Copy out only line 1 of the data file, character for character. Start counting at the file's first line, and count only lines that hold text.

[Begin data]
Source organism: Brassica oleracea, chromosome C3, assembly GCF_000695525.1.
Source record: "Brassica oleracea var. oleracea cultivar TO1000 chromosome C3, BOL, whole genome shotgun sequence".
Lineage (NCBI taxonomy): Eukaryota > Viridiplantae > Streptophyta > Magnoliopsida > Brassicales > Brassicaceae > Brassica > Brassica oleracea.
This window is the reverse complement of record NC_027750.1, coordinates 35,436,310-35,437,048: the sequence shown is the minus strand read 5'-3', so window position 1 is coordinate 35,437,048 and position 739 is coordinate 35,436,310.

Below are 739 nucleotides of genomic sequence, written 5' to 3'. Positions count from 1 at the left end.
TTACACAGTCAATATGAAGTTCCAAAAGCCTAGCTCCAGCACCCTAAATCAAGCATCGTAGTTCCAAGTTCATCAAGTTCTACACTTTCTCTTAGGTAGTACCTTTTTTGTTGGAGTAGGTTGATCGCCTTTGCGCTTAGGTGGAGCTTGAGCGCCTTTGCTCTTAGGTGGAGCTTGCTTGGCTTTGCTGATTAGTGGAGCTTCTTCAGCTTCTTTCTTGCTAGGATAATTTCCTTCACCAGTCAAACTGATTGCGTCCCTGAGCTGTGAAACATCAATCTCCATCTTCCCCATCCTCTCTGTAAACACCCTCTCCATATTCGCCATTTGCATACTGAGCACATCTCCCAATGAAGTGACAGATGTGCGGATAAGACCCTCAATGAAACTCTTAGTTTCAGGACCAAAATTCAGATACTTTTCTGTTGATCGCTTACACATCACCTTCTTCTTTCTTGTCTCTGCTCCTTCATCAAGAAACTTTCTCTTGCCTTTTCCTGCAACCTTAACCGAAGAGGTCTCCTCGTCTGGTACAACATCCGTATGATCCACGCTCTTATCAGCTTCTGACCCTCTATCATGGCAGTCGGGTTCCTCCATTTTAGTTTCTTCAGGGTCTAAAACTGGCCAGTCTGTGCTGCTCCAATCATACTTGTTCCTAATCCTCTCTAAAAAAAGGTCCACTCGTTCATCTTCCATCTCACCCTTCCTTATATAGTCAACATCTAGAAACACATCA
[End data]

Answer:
Source organism: Brassica oleracea, chromosome C3, assembly GCF_000695525.1.